Alberta to reopen office in Ottawa, again
In his speech to the Manning Centre, Kenney announced that the Alberta government will open offices in Ottawa, Quebec, and British Columbia. It is unusual and unclear why the Alberta government would need offices in other provincial capitals or in Ottawa, where Albertans just elected 34 Members of Parliament to represent their interests. But an office in the federal capital is not unprecedented.
The Alberta government opened an office in Ottawa in 1939. The Ottawa office was closed in 1996 and its last executive director, Gordon Olsen (brother of War Room CEO Tom Olsen), relocated to Calgary. A government review conducted in 2000 concluded that technology allows people to research information just as easily without a full-time office in Ottawa.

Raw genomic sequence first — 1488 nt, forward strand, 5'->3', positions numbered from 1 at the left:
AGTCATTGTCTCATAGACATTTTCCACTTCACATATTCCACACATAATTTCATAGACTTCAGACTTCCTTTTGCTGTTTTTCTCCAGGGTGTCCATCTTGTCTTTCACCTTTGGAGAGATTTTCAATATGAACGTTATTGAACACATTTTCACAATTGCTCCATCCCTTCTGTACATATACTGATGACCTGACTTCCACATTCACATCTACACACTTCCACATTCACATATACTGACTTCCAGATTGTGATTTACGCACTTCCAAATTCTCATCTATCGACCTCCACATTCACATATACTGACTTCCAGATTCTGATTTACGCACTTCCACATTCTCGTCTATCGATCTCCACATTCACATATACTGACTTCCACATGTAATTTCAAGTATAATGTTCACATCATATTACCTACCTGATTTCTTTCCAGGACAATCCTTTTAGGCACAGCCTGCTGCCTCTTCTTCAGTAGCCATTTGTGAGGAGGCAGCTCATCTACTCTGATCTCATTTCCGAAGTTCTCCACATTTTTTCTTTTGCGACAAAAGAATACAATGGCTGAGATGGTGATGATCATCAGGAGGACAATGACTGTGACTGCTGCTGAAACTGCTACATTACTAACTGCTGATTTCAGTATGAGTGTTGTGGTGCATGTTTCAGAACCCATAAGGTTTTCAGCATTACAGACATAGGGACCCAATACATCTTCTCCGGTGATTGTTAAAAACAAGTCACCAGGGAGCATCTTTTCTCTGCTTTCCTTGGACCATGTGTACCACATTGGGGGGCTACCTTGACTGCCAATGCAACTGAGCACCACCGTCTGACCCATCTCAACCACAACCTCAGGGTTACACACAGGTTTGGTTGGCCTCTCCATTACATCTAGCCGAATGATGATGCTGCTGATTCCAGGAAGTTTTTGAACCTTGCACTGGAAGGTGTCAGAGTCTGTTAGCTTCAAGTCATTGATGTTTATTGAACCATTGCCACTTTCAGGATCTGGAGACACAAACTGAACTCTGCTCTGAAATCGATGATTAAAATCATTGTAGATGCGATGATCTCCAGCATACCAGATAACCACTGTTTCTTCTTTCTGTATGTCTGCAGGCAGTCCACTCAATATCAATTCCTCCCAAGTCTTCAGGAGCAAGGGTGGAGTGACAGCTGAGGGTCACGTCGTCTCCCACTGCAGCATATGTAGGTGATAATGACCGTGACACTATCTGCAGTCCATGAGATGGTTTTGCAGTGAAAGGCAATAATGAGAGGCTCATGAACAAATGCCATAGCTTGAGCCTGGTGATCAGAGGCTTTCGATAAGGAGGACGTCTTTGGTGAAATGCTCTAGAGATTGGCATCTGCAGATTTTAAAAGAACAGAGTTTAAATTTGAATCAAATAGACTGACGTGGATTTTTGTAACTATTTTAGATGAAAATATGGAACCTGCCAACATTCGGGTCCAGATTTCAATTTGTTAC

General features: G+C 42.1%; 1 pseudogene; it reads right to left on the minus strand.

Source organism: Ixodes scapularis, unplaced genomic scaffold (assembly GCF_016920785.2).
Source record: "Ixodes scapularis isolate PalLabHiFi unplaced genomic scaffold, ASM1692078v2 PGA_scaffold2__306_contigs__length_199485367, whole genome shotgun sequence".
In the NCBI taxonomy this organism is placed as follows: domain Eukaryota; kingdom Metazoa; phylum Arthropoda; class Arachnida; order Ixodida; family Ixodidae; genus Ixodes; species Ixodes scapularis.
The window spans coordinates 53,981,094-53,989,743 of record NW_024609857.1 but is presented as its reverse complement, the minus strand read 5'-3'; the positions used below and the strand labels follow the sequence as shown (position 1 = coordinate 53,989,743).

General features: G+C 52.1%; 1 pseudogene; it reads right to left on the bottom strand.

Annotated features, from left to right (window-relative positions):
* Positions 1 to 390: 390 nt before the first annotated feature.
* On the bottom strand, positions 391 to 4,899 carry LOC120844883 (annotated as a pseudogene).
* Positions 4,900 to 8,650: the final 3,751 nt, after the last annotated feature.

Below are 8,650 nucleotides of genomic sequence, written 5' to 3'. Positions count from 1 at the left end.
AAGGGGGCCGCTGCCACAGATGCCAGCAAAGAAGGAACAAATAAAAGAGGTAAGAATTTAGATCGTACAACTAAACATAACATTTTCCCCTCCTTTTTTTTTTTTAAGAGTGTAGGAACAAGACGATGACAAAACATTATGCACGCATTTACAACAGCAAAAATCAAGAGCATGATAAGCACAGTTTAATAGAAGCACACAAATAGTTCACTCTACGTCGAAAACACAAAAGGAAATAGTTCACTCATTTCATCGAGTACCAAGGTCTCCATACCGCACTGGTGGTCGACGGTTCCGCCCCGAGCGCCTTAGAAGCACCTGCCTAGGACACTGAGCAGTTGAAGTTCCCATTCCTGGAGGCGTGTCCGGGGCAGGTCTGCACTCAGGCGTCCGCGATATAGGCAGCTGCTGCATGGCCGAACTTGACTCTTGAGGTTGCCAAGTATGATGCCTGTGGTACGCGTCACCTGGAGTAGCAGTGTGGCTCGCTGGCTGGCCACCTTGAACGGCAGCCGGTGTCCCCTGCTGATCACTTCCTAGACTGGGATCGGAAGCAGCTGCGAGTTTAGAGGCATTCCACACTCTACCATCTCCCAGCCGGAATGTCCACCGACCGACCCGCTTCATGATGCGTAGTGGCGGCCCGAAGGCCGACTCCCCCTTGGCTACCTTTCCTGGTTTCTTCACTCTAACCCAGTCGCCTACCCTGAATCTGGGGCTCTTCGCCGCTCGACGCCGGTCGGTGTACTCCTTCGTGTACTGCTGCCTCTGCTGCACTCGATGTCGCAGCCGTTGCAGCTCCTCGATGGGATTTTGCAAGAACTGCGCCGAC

In 2004, Klein publicly mused about opening an Alberta government-funded office in Ottawa for the province’s elected Senate nominees, but the unpopular idea died quickly.
Premier Alison Redford reopened the office in 2013 and Calgary energy lawyer Alan Ross was hired as Alberta’s representative. Premier Jim Prentice closed the office again in 2015.
The results across Canada were a mixed colour of red, orange, green, blue, and bleu as Prime Minister Justin Trudeau is returning to Ottawa to form a new Liberal minority government. But the results in Alberta were anything but mixed.
The Conservative Party earned 69.2 percent of the total vote in Alberta in Monday’s federal election, which is 3 percent higher than the party’s previous high-water mark of 66.8 in Alberta in the 2011 federal election.
It is no surprise that the vast majority of Albertans voted Conservative and that nearly all of the province’s elected Members of Parliament are also Conservative. This has happened in virtually every election since I was born, and about 25 years before that too.
Conservative candidates were elected or re-elected in most ridings in ranges from 70 percent to over 80 percent. It appears that Battle River-Crowfoot remains the strongest Conservative voting riding in Canada, with 85 percent of voters in that riding supporting the Conservatives.